3 December 2012
Gloria Davy, the First African–American to sing Aida at the Met, has Died
Gloria Davy gives autographs following a performance of Aida at Zagreb Opera
Brooklyn, NY, March 29, 1931 — Geneva, Switzerland, November 28, 2012
The daughter of immigrant parents from Saint Vincent, in the Windward Islands, the soprano was educated at P.S. 129 in Brooklyn, the High School of Music and Art and the Juilliard School, where she studied with Belle Julie Soudant. She was twice a Marian Anderson Award winner and received the top prize of the National Music Education League. In April 1954, while doing a post-graduate year's special study in opera at Juilliard, Davy appeared as Countess Madeleine in the U.S. premiere run of Richard Strauss's Capriccio.
Davy's beauty, poise and grace — as well as her attractive, well-schooled lyrico-spinto soprano — seemed ingredients for sure-fire stardom, but success was hard won for African–American singers in the 1950s, and repertoire was often limited to those roles considered "acceptable" for artists of color. As was the case with her fellow Juilliard alumna Leontyne Price, Davy had one of her first big successes as Gershwin's Bess. In 1954, Davy replaced Price as Bess in an international tour of Porgy and Bess, which performed throughout North America and Europe. When the tour hit Milan, conductor Victor de Sabata was so impressed with Davy that he recommended she study the role of Aida for a future engagement at La Scala. Davy stayed in Italy for fifteen months, working on the role, and began to make a name for herself as a concert singer, with engagements in South America as well as in Europe. The scheduled La Scala Aida was canceled "because of a political upheaval," as Davy explained in a 1958 OPERA NEWS interview, but the role served for her professional opera debut, in Nice, in January 1957, and for her opera debuts in Italy (Bologna) and Yugoslavia (Zagreb).
In July 1957, Davy won favorable reviews in a New York Philharmonic concert of Aida excerpts at Lewisohn Stadium in Manhattan, with Thomas Scherman conducting. In October of the same year, Davy sang Anna Bolena to the Giovanna Seymour of Giulietta Simionato in the American Opera Society's concert presentation of Donizetti's opera, paced by Arnold Gamson, at Manhattan's Town Hall. A few months later, Davy made her Metropolitan Opera debut, on February 12, 1958, as Aida. Although other African–American artists had appeared with the Met before Davy's debut — chief among them Marian Anderson and Robert McFerrin, who both made Met debuts in 1955 — Davy was the first artist of her race to sing the role of Aida, an Ethiopian princess, with the company. Time magazine announced, "Davy proved that the Met is where she belongs." Despite good reviews, Davy's Met career was limited to just fifteen performances in four seasons; her other assignments for the company were Nedda in Pagliacci, Pamina in Die Zauberflöte and Leonore in Il Trovatore, the role of her last Met performance, in April 1961.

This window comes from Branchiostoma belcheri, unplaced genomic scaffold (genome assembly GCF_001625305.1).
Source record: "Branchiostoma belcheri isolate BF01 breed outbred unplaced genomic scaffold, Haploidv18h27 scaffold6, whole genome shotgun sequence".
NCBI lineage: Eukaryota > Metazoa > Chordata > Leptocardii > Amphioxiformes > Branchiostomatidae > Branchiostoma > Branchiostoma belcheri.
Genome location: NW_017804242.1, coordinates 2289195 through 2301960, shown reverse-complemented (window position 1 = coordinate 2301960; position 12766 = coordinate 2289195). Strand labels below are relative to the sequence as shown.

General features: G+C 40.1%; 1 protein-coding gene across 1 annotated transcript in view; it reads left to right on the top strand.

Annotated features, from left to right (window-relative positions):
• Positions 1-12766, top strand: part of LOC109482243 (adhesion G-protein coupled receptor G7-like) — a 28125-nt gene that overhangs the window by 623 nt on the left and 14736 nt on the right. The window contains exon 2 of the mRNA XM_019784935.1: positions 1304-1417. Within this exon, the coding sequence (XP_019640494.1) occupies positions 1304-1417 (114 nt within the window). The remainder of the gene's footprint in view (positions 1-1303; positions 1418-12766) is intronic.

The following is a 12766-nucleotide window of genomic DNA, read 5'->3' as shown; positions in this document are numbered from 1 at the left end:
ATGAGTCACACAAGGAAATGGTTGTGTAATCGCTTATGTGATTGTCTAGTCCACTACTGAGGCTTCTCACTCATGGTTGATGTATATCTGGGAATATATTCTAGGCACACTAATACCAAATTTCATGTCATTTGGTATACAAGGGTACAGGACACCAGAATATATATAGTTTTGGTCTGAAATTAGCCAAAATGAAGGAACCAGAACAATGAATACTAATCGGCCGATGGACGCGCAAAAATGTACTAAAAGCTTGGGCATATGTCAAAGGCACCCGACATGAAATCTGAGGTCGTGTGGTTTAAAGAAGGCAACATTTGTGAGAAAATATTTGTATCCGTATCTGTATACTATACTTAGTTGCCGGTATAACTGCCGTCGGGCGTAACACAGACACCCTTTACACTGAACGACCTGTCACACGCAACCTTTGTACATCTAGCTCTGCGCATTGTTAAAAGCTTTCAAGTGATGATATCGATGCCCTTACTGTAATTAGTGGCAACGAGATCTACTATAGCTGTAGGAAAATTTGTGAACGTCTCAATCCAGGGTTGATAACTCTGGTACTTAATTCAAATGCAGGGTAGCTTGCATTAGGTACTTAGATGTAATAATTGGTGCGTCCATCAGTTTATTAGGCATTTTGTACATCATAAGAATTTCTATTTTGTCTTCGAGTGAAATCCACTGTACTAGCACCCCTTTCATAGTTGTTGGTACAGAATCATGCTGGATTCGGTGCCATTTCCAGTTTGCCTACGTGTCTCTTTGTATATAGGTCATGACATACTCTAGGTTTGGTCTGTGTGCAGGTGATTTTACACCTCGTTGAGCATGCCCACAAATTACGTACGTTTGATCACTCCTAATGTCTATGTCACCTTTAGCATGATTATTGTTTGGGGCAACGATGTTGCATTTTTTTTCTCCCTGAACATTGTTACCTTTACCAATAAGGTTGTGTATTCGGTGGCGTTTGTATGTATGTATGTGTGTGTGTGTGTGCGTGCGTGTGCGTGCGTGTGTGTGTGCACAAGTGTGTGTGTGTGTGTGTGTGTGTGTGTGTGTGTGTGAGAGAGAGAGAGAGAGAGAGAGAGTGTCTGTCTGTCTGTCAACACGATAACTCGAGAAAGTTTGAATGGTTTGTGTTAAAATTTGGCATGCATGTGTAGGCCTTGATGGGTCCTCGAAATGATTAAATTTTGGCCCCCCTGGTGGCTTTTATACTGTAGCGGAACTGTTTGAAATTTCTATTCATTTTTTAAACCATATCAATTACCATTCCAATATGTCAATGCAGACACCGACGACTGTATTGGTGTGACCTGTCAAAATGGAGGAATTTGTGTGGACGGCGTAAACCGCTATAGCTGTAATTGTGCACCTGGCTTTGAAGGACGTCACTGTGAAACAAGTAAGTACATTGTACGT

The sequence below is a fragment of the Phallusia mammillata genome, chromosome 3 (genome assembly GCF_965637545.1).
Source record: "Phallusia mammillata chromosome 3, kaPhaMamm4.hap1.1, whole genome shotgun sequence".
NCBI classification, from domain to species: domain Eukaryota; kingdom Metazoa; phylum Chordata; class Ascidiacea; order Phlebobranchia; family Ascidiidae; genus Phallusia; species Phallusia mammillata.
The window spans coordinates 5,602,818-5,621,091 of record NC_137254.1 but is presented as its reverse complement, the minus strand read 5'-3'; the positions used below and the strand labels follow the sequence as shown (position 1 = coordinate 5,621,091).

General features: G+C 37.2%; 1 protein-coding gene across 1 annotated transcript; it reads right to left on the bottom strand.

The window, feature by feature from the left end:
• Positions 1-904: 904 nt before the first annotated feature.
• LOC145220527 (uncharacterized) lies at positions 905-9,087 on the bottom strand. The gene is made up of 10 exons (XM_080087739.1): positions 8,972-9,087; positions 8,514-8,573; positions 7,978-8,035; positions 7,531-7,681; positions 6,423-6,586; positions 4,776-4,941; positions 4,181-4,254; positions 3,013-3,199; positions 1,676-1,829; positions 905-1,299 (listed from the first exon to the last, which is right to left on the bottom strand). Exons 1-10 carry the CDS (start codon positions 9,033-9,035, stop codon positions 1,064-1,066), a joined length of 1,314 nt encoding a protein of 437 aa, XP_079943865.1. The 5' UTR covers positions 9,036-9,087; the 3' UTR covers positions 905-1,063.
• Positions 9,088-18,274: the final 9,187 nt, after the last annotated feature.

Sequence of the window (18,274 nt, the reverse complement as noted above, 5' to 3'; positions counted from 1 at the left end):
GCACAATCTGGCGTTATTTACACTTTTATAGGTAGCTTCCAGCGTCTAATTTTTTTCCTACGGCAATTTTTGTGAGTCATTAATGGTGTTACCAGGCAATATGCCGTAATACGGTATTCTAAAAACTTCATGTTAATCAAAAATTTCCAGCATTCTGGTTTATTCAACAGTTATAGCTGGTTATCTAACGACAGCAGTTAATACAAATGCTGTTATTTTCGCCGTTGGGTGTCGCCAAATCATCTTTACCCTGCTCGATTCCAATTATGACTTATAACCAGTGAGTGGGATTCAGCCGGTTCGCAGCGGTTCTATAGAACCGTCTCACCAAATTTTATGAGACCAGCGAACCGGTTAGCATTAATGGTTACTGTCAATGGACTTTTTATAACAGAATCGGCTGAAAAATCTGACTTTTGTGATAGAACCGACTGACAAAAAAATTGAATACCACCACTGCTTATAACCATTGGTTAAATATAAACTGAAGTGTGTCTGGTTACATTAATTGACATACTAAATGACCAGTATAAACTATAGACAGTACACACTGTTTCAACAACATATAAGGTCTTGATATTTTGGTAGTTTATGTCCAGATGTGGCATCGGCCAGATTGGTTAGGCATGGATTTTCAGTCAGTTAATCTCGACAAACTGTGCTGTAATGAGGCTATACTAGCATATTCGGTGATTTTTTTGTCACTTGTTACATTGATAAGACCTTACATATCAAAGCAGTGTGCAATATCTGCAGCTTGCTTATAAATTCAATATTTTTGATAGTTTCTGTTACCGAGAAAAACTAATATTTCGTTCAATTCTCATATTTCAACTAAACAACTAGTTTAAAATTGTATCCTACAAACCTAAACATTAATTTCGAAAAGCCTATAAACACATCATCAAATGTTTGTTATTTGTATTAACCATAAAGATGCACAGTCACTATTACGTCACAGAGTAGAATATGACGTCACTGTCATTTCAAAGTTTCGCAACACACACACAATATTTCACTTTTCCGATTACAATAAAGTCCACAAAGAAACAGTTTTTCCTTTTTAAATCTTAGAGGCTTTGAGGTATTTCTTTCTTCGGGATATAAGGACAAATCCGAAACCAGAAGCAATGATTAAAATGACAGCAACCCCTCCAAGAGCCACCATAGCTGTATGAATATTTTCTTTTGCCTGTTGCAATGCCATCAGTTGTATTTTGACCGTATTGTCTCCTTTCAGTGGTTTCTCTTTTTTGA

After Davy married Swiss stockbroker Herman Penningsfield, in 1959, she chose to base her professional activities in Europe, where she had important engagements in Berlin, Aachen, Geneva, Vienna, London, Strasbourg, Mannheim and Milan in the early 1960s. She continued to make notable U.S. appearances: in October 1960, Davy sang the title role in a concert performance of Strauss's Daphne with Thomas Scherman's Little Orchestra Society at Town Hall and was the soprano soloist in an international telecast of Beethoven's Ninth Symphony relayed from the United Nations and conducted by Eugene Ormandy.
Davy's linguistic and musical skills made her a valuable interpreter of twentieth-century works. In 1957, she sang the world premiere of Hans Werner Henze's Nachtstücke und Arien, and in 1972, she sang the first performance of Stockhausen's revision of Momente, which was recorded by Deutsche Grammophon. After Davy stopped performing, she taught voice. Following her retirement from Indiana University's Jacobs School of Music, where she served on the voice faculty for more than a decade (1984–97), Davy made her home in Geneva. She died there after a long illness.
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